Trainer Robertino Diodoro was on hand at Churchill Downs to watch Cypress Creek Equine, Arnold Bennewith and Spendthrift Farm LLC’s Keepmeinmind prance through a very controlled gallop at Churchill Downs Monday morning in preparation for a scheduled start in Saturday’s Preakness Stakes (G1).
“He looked very strong. He’s been like that the last two days,” said Diodoro, who had spent several days back home in Arkansas. “They were sending me some videos. It seems like he’s full of himself, that’s for sure. I’m very happy with him. One thing I keep saying about him running back so quick, his running style - if there’s such a thing that suits that - he only runs the last three-eighths of a mile, where some of these other horses are battling up there in front and close to the pace. They run a lot harder race. This guy runs three-eighths of a mile. He’s definitely bounced back very well.”
Keepmeinmind, who is scheduled to van to Pimlico Race Course early Tuesday, trailed the Kentucky Derby (G1) field early following a very slow start and closed strongly to finish seventh.
Keepmeinmind burst on the scene last year when, after finishing second in his debut, he was second again in the Breeders’ Futurity (G1) behind eventual 2-year-old champion Essential Quality at Keeneland. He then was third at 30-1 in the Breeders’ Cup Juvenile (G1) behind Essential Quality and future Louisiana Derby (G2) winner Hot Rod Charlie. The son of Laoban then capped his 2020 season by taking Churchill Downs’ Kentucky Jockey Club (G2).
This year, things have not gone so swimmingly, with bad weather wreaking havoc with Oaklawn Park’s stakes schedule and training. Keepmeinmind made his 3-year-old debut in the March 13 Rebel (G2), finishing sixth as Preakness candidate Concert Tour romped to victory. Running back in Keeneland’s Blue Grass (G2), Keepmeinmind came in fifth, beaten 16 lengths to triumphant Essential Quality. Given a crack at the Derby, Keepmeinmind closed from last and far back while forced eight wide on the far turn to finish seventh.
“Everything has gone sideways for him ever since January,” Diodoro said. “I feel like he’s finally back on track. The Derby, yeah, you don’t want to be happy with seventh. But we got him to relax, got him to get back to his old running style. He’s bounced back, trained great. I just feel he’s getting back on course. The last four weeks it just seems like he’s back on his railroad tracks. Just have to keep him healthy and happy to Saturday and hopefully everything goes well with the ship and stuff.”
The trainer said he’s looking forward to giving Keepmeinmind another chance in the Preakness.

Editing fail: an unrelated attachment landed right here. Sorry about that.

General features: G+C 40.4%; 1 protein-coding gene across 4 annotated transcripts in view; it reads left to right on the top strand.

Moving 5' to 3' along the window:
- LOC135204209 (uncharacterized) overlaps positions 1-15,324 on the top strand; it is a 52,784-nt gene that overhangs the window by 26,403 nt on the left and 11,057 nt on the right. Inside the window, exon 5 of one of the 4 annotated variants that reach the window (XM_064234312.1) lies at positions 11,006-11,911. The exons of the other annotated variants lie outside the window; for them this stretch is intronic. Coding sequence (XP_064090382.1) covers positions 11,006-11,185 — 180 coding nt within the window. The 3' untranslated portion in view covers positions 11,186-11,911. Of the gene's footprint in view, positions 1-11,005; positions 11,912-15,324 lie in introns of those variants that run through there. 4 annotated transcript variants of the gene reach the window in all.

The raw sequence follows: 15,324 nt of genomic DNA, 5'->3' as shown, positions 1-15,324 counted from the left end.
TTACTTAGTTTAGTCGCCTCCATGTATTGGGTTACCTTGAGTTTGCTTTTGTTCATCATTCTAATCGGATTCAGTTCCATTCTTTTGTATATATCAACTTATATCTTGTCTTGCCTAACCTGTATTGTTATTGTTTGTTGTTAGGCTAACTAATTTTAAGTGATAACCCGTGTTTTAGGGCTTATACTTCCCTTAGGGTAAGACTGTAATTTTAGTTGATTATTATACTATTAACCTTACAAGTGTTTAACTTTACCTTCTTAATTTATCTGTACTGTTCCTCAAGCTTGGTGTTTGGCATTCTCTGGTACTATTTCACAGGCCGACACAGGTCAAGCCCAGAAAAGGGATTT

“Horses can’t read odds,” Diodoro said. “People might think I’m nuts when we’re 40-, 50-1. But I’m feeling very confident with this horse. Hate to keep using the word excuse, but he’s had lots of excuses. Probably the last four, five weeks, when we’re supposed to work, we get to work. When he’s supposed to jog, he gets to jog. Before, it seemed like it was a 10-month ordeal, even though it was only two, three months. But every time we went to do something, something was getting changed on us. The last five weeks, every day of training, what he’s supposed to do is what he gets to do. I just feel that everything is lining up for him now.”
Diodoro planned to drive to Baltimore Monday afternoon.
Brown Putting Risk Taking’s Disappointing Race behind Him
Five weeks after his Preakness prospect Risk Taking turned in a poor performance as the favorite in the Wood Memorial (G2), trainer Chad Brown said he is unable to explain what went wrong on April 3 at Aqueduct.
“I don’t really know,” Brown said “That’s both good and bad. I’d like to know, but at the same time he looks so well.”
Late last week Brown and Seth Klarman, the owner of Klaravich Stables, decided to scratch Risk Taking from the Peter Pan (G3) on Saturday at Belmont Park and put him in the mix for the 146th Preakness. Brown and Klaravich already had Crowded Trade headed to the Middle Jewel of the Triple Crown and will enter the pair on Tuesday.
Risk Taking, a son of Medaglia d’Oro, was the 2-1 favorite in the nine-horse Wood following this 3 ¼-length victory in the Withers (G3) on Feb. 6. He bobbled at the start of the Wood, never got any closer than 3 ½ lengths from the lead and ended up seventh, beaten 6 ¾ lengths by upset winner Bourbonic.
“He came back with a ton of dirt and mud stuck in his blinkers,” Brown said. “I don’t know if he just caught so much dirt that day. He’s taken dirt before and run on to it. I hate to make that excuse, but that’s the only thing that (jockey) Irad (Ortiz Jr.) could really say, that he was taking a lot of dirt. It was really caked in there in his blinkers and maybe he just really got discouraged and quit. That’s really all I can come up with. The horse looks good physically. He scoped fine. I don’t think it was necessarily a bad trip. It was just a dirty trip.”
Jose Ortiz will ride the colt in the Preakness. Javier Castellano will be aboard Crowded Trade. The Brown horses are scheduled to ship from New York to Baltimore on Tuesday.
Zedan Racing Stable’s Medina Spirit and Gary and Mary West’s Concert Tour left Churchill Downs on a Pimlico Race Course-bound van at 4 a.m. and arrived shortly before 3 p.m.
Christina Baker and William Mack’s Ram left Churchill Downs for Pimlico at 5 a.m, arriving in early afternoon.
Whisper Hill Farm LLC’s Unbridled Honor is scheduled to van from Belmont Park to Pimlico Tuesday, when John and Diane Fradkin’s Rombauer is slated to fly coast-to-coast from Santa Anita to Pimlico.